One method of establishing dates for scriptural writings which was popular several hundred years ago entailed counting the generations of descendants mentioned in the Bible and then calculating backwards.
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The Enlightenment was a period of multi-faceted change mainly from the late seventeenth to the late nineteenth-century.
Typical of historical paradigm shifts, there were a number of factors that shaped this period; one of which were Isaac Newton's scientific laws.
The writings of the thirty or so other contributors to the Old Testament span a thousand years!
They recount the times and messages from Moses’ successor, Joshua, to the last of the Old Testament prophets, Malachi, who wrote his little tract around 450 BC.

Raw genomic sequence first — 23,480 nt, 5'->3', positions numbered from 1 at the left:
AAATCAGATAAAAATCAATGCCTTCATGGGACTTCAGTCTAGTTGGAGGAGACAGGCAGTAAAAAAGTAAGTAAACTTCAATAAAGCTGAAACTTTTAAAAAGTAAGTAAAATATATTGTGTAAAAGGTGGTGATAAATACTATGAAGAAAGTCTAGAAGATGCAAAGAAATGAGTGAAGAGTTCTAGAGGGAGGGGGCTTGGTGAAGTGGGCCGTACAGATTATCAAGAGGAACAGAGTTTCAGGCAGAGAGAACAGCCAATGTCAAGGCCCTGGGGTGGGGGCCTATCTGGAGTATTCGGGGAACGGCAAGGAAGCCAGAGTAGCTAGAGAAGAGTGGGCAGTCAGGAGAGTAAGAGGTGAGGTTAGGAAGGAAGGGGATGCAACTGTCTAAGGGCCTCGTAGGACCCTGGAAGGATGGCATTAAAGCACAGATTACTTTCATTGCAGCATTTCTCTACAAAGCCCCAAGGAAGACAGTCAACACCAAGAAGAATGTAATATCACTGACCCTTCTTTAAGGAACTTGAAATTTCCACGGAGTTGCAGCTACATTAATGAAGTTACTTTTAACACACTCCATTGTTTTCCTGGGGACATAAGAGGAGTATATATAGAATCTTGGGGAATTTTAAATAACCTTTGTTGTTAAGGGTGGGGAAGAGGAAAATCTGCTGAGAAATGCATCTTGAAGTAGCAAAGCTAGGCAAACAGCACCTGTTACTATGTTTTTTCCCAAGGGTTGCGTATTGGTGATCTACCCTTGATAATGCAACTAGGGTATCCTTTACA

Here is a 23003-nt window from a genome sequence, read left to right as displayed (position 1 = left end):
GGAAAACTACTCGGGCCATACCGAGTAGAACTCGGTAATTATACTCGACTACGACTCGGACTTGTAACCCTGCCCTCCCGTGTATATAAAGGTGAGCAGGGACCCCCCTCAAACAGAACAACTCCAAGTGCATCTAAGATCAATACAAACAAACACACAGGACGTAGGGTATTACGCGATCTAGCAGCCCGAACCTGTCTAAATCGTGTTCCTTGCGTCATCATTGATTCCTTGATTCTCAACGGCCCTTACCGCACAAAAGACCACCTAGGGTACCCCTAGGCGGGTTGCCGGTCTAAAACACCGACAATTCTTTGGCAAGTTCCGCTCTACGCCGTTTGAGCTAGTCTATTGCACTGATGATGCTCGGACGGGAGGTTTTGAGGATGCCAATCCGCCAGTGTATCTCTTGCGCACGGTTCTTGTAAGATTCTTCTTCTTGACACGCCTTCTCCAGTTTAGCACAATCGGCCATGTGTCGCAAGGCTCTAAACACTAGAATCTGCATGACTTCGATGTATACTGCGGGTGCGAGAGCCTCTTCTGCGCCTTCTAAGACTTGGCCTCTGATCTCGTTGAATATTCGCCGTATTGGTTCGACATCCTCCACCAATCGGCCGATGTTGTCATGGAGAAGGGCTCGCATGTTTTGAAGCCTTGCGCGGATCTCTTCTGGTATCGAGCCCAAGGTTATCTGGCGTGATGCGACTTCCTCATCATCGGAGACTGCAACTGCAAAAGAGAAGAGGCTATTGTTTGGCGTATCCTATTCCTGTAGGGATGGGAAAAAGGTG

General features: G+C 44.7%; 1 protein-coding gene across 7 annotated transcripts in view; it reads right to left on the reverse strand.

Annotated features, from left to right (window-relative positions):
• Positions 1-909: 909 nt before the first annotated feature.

It is during this period that doubt was stirred up about the age and authorship of the biblical writings.
This doubt was so embraced by critics of that time that even today emerging archaeological facts on the authenticity of Scripture are refused consideration by those wishing to remain content with nineteenth century conclusions.
The previous question was a critical prerequisite to understanding that document dating, like archaeology, is an ongoing process of refinement. It is therefore far more important to place dates on those prophecies than to identify who spoke them (though many of those identities are confidently established).
With that understanding, we can proceed to examine what just might be the best set of dates to come out of twentieth-century study for the books of the Bible. So by establishing the dates of the Old Testament works, we can then know that the prophecies of Christ's appearance were written long before the fact, not afterwards.
It also assumed the listed descendants were not just representative of larger genealogies (some were). Jeremiah wrote Jeremiah) or upon rabbinical tradition (Jeremiah also wrote 1 & 2 Kings).